Yoann Damet has the interim tag, but he's still trying to leave an imprint

After FC Cincinnati's 2-1 victory over the Montreal Impact on Saturday, one that began the era of interim head coach Yoann Damet and snapped a seven-match winless stretch, there was a sentiment that the club had tried to ensure the transition from dismissed coach Alan Koch was more than just symbolic.

The 29-year-old Damet, who's is the youngest head coach in league history and now the youngest with a win to his record, made a slight tactical tweak to bring more attacking to a side that required only seven minutes Saturday to snap a scoreless drought at 528 minutes — or almost six full matches — overall.

While Cincy's formation was officially listed as a 4-3-3, goalkeeper Spencer Richey said Damet opted for two box-to-box center mids playing in front of one holding midfielder, removing the playmaking responsibilities from one specific player in the process. The result was noticeably better possession, especially before halftime.

“We’ve only had three days to prepare the way we wanted to play, but I think the guys did a good job especially in the first half using the ideas that we tried to create in training the last few days and really applying it on the field,” goalscorer Fatai Alashe said. “I think you can see we tried to keep the ball a lot more, tried to be calm in possession and just play. And I think it looked pretty good.”

It wasn't just about tactics of course. The removal of a coach has a way of altering players' mentality, for better or worse. And even an initial morale boost can sometimes evolve to later disorder once the emotion wears off.

But on Sunday, it was clearly a positive influence.

“He was a big factor this week,” Richey said of Damet. “That’s something he preached from Day 1 was to get the enjoyment and the fun back in our play and that will lead to guys working harder, not wanting to let guys down and doing the extra bit of work. Hopefully we can keep that going for as long as we can.”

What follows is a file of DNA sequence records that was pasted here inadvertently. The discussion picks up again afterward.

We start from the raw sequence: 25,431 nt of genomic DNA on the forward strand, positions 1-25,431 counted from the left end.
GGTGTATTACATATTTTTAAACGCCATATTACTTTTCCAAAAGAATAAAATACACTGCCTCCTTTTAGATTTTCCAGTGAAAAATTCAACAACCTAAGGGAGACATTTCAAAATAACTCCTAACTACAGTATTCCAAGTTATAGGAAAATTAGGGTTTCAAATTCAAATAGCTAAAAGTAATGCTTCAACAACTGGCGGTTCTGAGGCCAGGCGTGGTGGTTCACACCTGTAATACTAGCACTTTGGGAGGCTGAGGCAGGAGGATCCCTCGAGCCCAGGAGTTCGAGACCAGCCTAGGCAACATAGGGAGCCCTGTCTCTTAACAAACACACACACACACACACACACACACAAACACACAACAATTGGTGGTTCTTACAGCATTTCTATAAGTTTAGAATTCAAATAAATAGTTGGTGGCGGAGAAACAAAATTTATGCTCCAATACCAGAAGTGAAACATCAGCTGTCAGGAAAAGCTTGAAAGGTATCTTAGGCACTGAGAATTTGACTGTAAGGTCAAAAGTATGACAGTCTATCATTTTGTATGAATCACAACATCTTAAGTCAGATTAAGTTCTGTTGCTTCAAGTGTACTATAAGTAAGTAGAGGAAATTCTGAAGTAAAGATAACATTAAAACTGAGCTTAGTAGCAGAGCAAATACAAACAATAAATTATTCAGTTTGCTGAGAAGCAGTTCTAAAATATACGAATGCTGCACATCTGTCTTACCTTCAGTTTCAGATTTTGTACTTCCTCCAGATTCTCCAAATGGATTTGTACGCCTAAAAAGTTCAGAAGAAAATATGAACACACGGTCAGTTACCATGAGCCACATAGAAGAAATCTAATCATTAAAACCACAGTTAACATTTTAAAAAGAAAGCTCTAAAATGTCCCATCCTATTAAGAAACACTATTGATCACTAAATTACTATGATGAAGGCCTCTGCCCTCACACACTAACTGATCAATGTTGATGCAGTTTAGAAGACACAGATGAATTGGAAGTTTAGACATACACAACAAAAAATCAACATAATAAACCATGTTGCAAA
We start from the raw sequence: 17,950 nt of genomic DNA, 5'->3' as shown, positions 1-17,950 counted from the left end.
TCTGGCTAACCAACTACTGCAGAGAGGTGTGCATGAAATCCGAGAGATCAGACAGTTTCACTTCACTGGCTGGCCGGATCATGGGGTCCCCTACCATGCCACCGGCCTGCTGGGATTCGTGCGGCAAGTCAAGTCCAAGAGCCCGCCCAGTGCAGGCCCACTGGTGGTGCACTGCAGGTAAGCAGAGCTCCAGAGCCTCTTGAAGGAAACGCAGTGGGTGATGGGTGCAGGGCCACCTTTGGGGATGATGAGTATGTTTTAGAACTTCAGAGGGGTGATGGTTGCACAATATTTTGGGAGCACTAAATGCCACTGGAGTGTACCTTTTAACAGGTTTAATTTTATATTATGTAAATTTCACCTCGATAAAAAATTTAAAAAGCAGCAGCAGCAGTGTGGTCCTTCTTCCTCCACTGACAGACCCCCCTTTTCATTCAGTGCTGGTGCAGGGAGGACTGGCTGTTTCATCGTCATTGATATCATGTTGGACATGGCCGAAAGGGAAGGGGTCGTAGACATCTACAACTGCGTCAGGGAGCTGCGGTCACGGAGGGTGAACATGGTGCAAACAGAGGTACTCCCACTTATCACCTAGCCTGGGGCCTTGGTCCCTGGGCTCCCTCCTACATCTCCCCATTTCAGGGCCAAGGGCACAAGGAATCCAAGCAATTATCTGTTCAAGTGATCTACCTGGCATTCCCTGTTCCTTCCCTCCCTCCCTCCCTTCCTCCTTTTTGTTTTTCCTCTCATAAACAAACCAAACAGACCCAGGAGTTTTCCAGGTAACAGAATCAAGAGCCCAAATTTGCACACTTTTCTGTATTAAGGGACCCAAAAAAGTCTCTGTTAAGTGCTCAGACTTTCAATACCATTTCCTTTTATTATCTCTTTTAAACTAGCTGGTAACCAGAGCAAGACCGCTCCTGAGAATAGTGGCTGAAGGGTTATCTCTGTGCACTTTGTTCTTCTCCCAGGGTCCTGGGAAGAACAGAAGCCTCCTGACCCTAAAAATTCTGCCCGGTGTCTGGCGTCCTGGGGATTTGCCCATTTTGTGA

It still took some gritty late defending — including Richey snuffing out Anthony Jackson-Hamel's breakaway — to preserve Cincinnati's first win since a 2-0 victory in March at a New England Revolution side that has also parted ways with its manager. And Damet appears to be a placeholder, if team president and GM Jeff Berding's comments on Wednesday about finding a "big-time, proven leader" have any truth to them.

But the Frenchman appears intent on leaving his mark in the meantime, and maybe treating the opportunity as an audition of sorts — if not for the full-time job in the Queen City, then maybe somewhere else.

“I hope it’s a fresh start," Damet said. "And again, it’s going to be a long way. It’s always ideal when you try to implement new ideas to get a win quickly — to create that confidence in what we expect them to do. Now I don’t want to lie to myself. I know with the way we are trying to play, there are going to be some moments that are going to be more difficult than others. We saw a lot of good things this afternoon and we’re going to build on that.”


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